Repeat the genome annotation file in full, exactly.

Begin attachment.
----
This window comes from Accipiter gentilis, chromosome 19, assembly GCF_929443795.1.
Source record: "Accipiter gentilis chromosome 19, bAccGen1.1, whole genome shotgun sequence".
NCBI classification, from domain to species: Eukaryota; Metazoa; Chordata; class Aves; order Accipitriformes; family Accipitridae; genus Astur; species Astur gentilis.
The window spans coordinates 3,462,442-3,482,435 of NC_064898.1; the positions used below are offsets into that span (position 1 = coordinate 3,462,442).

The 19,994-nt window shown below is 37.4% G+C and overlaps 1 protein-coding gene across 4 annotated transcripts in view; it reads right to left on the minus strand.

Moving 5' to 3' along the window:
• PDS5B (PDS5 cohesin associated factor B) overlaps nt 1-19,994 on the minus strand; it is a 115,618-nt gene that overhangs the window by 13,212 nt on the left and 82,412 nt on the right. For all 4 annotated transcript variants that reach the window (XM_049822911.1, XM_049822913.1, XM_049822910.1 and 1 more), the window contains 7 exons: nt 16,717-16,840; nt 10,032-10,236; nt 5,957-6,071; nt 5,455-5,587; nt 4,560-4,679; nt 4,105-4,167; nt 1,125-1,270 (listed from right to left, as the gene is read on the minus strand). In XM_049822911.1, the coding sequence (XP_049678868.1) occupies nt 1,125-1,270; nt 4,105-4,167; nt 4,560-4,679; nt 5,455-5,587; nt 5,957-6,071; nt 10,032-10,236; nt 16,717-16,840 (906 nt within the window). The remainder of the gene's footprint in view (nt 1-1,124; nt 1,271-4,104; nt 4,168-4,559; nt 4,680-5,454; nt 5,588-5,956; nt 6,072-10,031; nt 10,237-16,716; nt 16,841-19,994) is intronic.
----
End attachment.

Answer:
This window comes from Accipiter gentilis, chromosome 19, assembly GCF_929443795.1.
Source record: "Accipiter gentilis chromosome 19, bAccGen1.1, whole genome shotgun sequence".
NCBI classification, from domain to species: Eukaryota; Metazoa; Chordata; class Aves; order Accipitriformes; family Accipitridae; genus Astur; species Astur gentilis.
The window spans coordinates 3,462,442-3,482,435 of NC_064898.1; the positions used below are offsets into that span (position 1 = coordinate 3,462,442).

The 19,994-nt window shown below is 37.4% G+C and overlaps 1 protein-coding gene across 4 annotated transcripts in view; it reads right to left on the minus strand.

Moving 5' to 3' along the window:
• PDS5B (PDS5 cohesin associated factor B) overlaps nt 1-19,994 on the minus strand; it is a 115,618-nt gene that overhangs the window by 13,212 nt on the left and 82,412 nt on the right. For all 4 annotated transcript variants that reach the window (XM_049822911.1, XM_049822913.1, XM_049822910.1 and 1 more), the window contains 7 exons: nt 16,717-16,840; nt 10,032-10,236; nt 5,957-6,071; nt 5,455-5,587; nt 4,560-4,679; nt 4,105-4,167; nt 1,125-1,270 (listed from right to left, as the gene is read on the minus strand). In XM_049822911.1, the coding sequence (XP_049678868.1) occupies nt 1,125-1,270; nt 4,105-4,167; nt 4,560-4,679; nt 5,455-5,587; nt 5,957-6,071; nt 10,032-10,236; nt 16,717-16,840 (906 nt within the window). The remainder of the gene's footprint in view (nt 1-1,124; nt 1,271-4,104; nt 4,168-4,559; nt 4,680-5,454; nt 5,588-5,956; nt 6,072-10,031; nt 10,237-16,716; nt 16,841-19,994) is intronic.